A wave of cases of the BA.2 omicron subvariant seems to finally hit the US
Although the country’s Covid admissions are at a record low level, the average daily number of cases has increased by 9 percent in the last two weeks, according to NBC News’ statement. Many experts agree that the true extent of the virus’s spread is far greater because infections are underestimated.
BA.2 accounts for about 86 percent of cases in the United States, according to the Centers for Disease Control and Prevention. But some of the agency’s guidelines on masking, testing and isolation have changed since the big wave of omicron cases earlier this year.
For those who are again navigating what to do if you are exposed or test positive, here is what the CDC recommends.
When to wear a mask
- Since February, the CDC has based masking guidelines on three measurements – hospital capacity, new Covid cases and hospitalizations. Check your county’s risk level using the agency’s online tool to determine if masks are needed. Immunocompromised people and people in their households should consult physicians about masking in middle-risk counties.
If you have been exposed to one that has tested positive
- Persons who have been unvaccinated or have not been boosted must be quarantined for at least five days. If symptoms occur, get a test as soon as possible. If you are asymptomatic, get a test after five days. Either way, this group should wear masks around others and avoid traveling for at least 10 days.
- Vaccinated and boosted people do not need to be quarantined unless they develop symptoms. If symptoms occur, get a test as soon as possible. If not, test after five days and wear a mask around others for 10 days.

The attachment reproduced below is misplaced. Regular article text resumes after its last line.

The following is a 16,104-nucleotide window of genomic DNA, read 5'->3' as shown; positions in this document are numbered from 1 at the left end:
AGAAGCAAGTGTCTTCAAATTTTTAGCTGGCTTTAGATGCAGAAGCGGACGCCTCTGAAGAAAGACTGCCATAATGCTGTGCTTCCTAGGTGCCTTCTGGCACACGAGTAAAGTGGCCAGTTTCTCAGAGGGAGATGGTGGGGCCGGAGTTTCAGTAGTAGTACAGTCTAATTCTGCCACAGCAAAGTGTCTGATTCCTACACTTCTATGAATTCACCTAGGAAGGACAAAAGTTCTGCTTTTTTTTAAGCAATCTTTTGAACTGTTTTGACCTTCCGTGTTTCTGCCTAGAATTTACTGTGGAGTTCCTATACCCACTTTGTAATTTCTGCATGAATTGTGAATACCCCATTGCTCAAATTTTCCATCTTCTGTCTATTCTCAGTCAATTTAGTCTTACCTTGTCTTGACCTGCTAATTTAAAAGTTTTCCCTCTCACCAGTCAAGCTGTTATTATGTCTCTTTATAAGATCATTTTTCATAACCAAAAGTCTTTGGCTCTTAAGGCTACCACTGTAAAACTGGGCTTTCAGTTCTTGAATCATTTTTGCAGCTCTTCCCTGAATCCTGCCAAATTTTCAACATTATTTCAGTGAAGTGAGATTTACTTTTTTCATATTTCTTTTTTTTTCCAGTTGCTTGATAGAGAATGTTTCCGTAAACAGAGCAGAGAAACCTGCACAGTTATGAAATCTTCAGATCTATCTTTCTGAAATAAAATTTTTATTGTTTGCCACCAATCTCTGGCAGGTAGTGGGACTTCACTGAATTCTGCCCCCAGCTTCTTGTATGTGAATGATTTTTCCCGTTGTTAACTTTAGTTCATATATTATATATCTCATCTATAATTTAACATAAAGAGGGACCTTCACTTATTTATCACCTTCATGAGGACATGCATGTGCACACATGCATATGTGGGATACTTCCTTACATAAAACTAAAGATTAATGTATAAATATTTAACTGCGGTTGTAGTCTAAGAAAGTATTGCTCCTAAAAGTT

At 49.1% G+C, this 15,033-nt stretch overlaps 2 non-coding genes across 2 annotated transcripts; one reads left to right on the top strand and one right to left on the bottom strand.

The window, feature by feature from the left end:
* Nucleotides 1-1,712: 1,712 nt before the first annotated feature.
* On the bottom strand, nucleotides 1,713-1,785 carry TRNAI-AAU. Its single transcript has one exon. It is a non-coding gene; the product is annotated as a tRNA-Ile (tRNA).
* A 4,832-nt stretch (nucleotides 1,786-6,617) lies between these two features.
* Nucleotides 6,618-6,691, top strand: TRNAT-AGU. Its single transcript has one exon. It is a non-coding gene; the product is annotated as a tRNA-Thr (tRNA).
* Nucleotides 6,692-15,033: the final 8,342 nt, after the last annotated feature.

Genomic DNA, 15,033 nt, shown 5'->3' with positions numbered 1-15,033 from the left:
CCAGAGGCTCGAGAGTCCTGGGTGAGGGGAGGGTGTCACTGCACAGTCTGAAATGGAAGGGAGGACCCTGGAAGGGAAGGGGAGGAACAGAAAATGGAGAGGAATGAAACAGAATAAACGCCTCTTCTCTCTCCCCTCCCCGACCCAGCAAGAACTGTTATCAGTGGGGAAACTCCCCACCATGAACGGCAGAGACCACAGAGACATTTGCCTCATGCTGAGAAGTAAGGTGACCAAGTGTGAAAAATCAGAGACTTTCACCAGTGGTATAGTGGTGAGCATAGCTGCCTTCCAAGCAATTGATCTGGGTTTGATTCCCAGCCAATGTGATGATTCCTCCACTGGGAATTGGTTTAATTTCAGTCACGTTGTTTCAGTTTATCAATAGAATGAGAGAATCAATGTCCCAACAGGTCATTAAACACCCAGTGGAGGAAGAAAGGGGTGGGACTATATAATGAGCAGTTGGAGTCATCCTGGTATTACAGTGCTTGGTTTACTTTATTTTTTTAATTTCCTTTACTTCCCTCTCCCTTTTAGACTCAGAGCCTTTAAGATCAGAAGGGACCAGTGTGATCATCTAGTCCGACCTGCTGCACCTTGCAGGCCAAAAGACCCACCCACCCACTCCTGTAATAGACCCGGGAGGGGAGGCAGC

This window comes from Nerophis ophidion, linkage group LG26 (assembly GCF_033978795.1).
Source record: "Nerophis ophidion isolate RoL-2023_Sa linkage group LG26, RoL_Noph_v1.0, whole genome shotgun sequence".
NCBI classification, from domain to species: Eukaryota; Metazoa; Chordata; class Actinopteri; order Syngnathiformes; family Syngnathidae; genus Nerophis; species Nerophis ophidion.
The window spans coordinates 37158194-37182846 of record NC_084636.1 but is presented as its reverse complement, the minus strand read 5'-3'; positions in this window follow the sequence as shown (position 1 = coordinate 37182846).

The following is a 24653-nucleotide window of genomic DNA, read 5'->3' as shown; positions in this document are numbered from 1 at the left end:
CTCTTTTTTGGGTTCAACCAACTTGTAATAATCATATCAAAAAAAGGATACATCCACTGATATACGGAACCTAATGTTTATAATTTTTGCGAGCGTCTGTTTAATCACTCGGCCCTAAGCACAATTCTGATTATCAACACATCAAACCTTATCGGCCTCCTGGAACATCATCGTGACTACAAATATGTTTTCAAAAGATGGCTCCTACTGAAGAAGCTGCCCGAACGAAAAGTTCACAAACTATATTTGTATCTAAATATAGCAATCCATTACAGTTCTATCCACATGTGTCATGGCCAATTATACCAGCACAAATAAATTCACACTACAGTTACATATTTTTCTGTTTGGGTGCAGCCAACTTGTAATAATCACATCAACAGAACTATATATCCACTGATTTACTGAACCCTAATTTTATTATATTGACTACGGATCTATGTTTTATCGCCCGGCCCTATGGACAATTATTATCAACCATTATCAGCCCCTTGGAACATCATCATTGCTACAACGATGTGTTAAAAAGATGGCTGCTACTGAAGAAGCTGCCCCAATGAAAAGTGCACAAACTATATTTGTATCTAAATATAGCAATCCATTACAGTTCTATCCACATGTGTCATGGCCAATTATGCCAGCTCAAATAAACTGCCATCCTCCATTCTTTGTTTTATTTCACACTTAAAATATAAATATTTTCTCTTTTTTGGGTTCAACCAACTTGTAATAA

- Those who tested positive for Covid within 90 days prior to their exposure do not need to be quarantined or tested, but they should still wear masks around others for 10 days.
If you have covid symptoms
- Get a test and isolate yourself for five days (your first day of symptoms is considered day zero). Wear a mask around others and avoid traveling for at least 10 days.
If you test positive
- Isolate for at least five days after your positive test. Wear a mask around others and avoid traveling for at least 10 days. If you develop symptoms in the middle of isolation, the five-day period starts all over again, with your first day of symptoms becoming day zero.
- Notify your close contacts – all you saw at less than 6 feet away for at least 15 minutes during the two days before your symptoms started, or before you tested positive. Do this even if your contact was wearing a mask.
During isolation with a Covid infection
- If you live with others, try living in a separate room and using a separate bathroom. Wear a mask around everyone else in the household, wash your hands often, clean surfaces regularly and avoid sharing things like utensils or towels. Open doors and windows, and turn on fans to improve airflow. Consider filtering the air in your home, either through settings on your HVAC system or by using a portable air purifier.
- Get hydrated and rest. You can take over-the-counter medications, such as Tylenol, to relieve symptoms such as fever or muscle aches.
- People at high risk for serious illness should seek treatment quickly. Test to Treat sites offer prescriptions for antiviral pills to eligible people who test positive. The National Institutes of Health prefers Paxlovid, though Test to Treat sites also offer Lagevrio, another pill approved by the Food and Drug Administration. Both should be taken within the first five days after symptoms.
- Go to the hospital if you develop severe symptoms, including difficulty breathing, persistent pain or pressure in the chest or pale, gray or blue skin, lips or nail beds.
When to leave the insulation
- If you are asymptomatic, you can complete the isolation at least five days after your positive test.
- If you have been fever-free (without antipyretic medication) for 24 hours and your symptoms improve noticeably, you can also finish the isolation after five days.
- If you have access to a quick test, use it five days after your first positive test. If it is negative, you can finish the isolation, but you should continue to wear a mask around others for a total of 10 days after the onset of symptoms or your first positive test. If you test positive again, extend your isolation to a total of 10 days. To improve the accuracy of rapid tests, it is best to take two, with a distance of 24 to 48 hours. PCR tests can remain positive for up to 12 weeks, so they are not useful for testing outside isolation.
- Immunocompromised individuals should isolate for 10 to 20 days after the onset of symptoms, depending on the advice of their physician.
- The CDC’s ‘quarantine and isolation calculator’ can help you decide when to stay or leave home based on your circumstances.